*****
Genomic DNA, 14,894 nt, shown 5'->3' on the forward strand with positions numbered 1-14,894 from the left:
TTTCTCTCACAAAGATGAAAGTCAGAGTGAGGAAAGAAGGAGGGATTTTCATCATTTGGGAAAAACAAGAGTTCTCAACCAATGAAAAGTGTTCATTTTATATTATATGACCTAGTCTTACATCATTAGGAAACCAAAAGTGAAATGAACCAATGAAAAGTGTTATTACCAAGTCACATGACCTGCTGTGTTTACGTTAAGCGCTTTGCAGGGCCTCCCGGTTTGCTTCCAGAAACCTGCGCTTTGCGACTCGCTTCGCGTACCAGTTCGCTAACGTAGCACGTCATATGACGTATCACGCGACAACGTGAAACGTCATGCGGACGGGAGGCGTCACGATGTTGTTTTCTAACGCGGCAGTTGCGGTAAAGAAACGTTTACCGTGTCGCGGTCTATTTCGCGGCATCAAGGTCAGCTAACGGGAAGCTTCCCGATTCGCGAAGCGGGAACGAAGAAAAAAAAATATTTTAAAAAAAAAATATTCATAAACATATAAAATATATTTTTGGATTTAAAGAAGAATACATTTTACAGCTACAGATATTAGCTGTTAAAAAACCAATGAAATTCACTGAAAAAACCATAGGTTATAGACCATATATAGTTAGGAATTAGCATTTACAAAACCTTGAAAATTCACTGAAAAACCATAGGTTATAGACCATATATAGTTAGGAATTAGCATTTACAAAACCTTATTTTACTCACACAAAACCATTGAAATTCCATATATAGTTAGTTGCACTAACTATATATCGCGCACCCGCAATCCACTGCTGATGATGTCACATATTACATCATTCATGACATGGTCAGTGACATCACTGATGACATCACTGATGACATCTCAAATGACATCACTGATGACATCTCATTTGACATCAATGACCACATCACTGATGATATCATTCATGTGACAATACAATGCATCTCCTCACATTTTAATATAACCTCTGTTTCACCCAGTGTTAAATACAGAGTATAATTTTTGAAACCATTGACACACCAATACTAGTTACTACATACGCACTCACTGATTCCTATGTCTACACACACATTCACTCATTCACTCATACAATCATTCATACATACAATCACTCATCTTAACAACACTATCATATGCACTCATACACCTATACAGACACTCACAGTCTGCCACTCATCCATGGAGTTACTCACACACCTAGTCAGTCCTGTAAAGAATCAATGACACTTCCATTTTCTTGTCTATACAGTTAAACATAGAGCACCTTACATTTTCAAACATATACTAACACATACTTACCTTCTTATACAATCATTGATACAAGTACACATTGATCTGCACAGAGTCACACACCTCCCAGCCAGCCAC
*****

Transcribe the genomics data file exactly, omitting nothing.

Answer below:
Genomic DNA, 14,894 nt, shown 5'->3' on the forward strand with positions numbered 1-14,894 from the left:
TTTCTCTCACAAAGATGAAAGTCAGAGTGAGGAAAGAAGGAGGGATTTTCATCATTTGGGAAAAACAAGAGTTCTCAACCAATGAAAAGTGTTCATTTTATATTATATGACCTAGTCTTACATCATTAGGAAACCAAAAGTGAAATGAACCAATGAAAAGTGTTATTACCAAGTCACATGACCTGCTGTGTTTACGTTAAGCGCTTTGCAGGGCCTCCCGGTTTGCTTCCAGAAACCTGCGCTTTGCGACTCGCTTCGCGTACCAGTTCGCTAACGTAGCACGTCATATGACGTATCACGCGACAACGTGAAACGTCATGCGGACGGGAGGCGTCACGATGTTGTTTTCTAACGCGGCAGTTGCGGTAAAGAAACGTTTACCGTGTCGCGGTCTATTTCGCGGCATCAAGGTCAGCTAACGGGAAGCTTCCCGATTCGCGAAGCGGGAACGAAGAAAAAAAAATATTTTAAAAAAAAAATATTCATAAACATATAAAATATATTTTTGGATTTAAAGAAGAATACATTTTACAGCTACAGATATTAGCTGTTAAAAAACCAATGAAATTCACTGAAAAAACCATAGGTTATAGACCATATATAGTTAGGAATTAGCATTTACAAAACCTTGAAAATTCACTGAAAAACCATAGGTTATAGACCATATATAGTTAGGAATTAGCATTTACAAAACCTTATTTTACTCACACAAAACCATTGAAATTCCATATATAGTTAGTTGCACTAACTATATATCGCGCACCCGCAATCCACTGCTGATGATGTCACATATTACATCATTCATGACATGGTCAGTGACATCACTGATGACATCACTGATGACATCTCAAATGACATCACTGATGACATCTCATTTGACATCAATGACCACATCACTGATGATATCATTCATGTGACAATACAATGCATCTCCTCACATTTTAATATAACCTCTGTTTCACCCAGTGTTAAATACAGAGTATAATTTTTGAAACCATTGACACACCAATACTAGTTACTACATACGCACTCACTGATTCCTATGTCTACACACACATTCACTCATTCACTCATACAATCATTCATACATACAATCACTCATCTTAACAACACTATCATATGCACTCATACACCTATACAGACACTCACAGTCTGCCACTCATCCATGGAGTTACTCACACACCTAGTCAGTCCTGTAAAGAATCAATGACACTTCCATTTTCTTGTCTATACAGTTAAACATAGAGCACCTTACATTTTCAAACATATACTAACACATACTTACCTTCTTATACAATCATTGATACAAGTACACATTGATCTGCACAGAGTCACACACCTCCCAGCCAGCCAC